Can you get a refund on airfare if the price drops?
By stephliebold on May 21, 2014
If the price falls on your airfare and you’ve already bought your ticket, does it make a sound? (Cha-ching?)
I had heard that if you booked a ticket and then the price went down, there was some way to get a refund for the difference. I wondered if it was a real thing or an urban legend.
After looking into it, I found these refunds do exist, but only under very specific circumstances. Here’s how to increase your chances of spotting airfare price drop refunds in the wild.
Read the fine print (for real this time)!
Factors to keep an eye out for:
- Is the ticket refundable, partially refundable, or nonrefundable? Policies can vary within an airline depending on what type of ticket you buy. Hint: If it’s a low price ticket, it’s probably nonrefundable.
- Refunds are often in the form of a voucher or credit towards a future flight (especially if you’re buying cheap tickets), not actual cash or money back on your card.
- Some airlines charge hefty change fees that may outweigh your potential refund or require the price to drop a certain minimum amount before it’s eligible.
- The lower fare may have to be on the exact flight you booked originally.
- Advance purchase may be required for a refund.
With all this in mind, you may be able to purchase a ticket that offers some kind of refund if prices later drop. This made me feel better about buying tickets earlier than recommended.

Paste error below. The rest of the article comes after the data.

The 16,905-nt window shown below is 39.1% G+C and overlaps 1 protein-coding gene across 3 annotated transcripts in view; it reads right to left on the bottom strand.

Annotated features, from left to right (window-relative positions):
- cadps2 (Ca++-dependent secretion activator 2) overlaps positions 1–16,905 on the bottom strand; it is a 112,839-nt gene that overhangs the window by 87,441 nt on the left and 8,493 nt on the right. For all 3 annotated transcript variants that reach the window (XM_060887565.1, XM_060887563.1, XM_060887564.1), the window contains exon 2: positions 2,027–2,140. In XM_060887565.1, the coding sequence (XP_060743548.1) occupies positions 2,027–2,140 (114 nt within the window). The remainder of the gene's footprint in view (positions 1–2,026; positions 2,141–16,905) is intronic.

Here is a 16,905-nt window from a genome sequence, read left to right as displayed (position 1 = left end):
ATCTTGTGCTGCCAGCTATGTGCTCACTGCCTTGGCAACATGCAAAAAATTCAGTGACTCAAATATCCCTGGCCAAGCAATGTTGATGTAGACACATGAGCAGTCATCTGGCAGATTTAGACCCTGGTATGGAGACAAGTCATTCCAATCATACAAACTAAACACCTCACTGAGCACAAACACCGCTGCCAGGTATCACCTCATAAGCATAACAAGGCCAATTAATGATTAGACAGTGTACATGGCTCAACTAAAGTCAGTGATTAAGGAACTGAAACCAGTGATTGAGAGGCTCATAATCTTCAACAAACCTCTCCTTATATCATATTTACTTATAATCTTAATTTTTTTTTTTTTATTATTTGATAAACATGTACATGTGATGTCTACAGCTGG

Examples from actual airlines
Before I bought my plane tickets for BlogHer '14, I checked into the policies of these carriers. Here’s how they apply some of the rules above:
- Alaska Airlines: If you book via their site and find a lower fare there within 24 hours, you can request a refund for the difference. After that, lower fares for the same itinerary are eligible for a credit towards a future flight or – if you have a fully refundable ticket – a refund in the original form of payment.
- Southwest does not charge change fees, so you should be able to just rebook if you find a lower fare on their site. Depending on the ticket type, the difference will either be refunded to the original form of payment or be issued as credit towards a future flight.
- U.S. Airways has a “lower fare guarantee,” but they deduct change fees if you try to take them up on it. Change fees are $150-$200 per passenger for domestic flights, and $150-750 per passenger for international flights. So the lower fare would have to be a whole bunch lower than what you paid for it to be worthwhile, which seems unlikely – even on the best possible day.
How do you know if the fare drops?
Before publishing this post today, I did a quick price check online. It's been a couple weeks since I bought my 3 one-way tickets (I'm making an extra stop on the way to the conference) and published the original post on this topic. One Southwest fare actually decreased a little, so I clicked the change flight link, entered my info, and re-selected my flight. I now have a credit towards a future flight, and it was super easy.
Besides manually checking prices, you can also sign up for fare alerts from your airline (if they offer them), or sign up for a fare alert service, such as Airfare Watchdog, FareCompare, or Yapta. (Those came up during my research, but I haven’t tried them out yet and can’t vouch for them.)
Have you ever gotten a fare drop refund? Or tried a fare alert service? I’d love to hear about your experience!
- There are additional resources on Travelcraft Journal.
- The Best Time to Book Your Flight to BlogHer - or Anywhere is kind of Part 1 of this post.
- This is for informational purposes only. The airlines can change their policies at any time, so you’ll want to do your own research.
- I did not receive any compensation from any of the companies listed and am not endorsing any of them.
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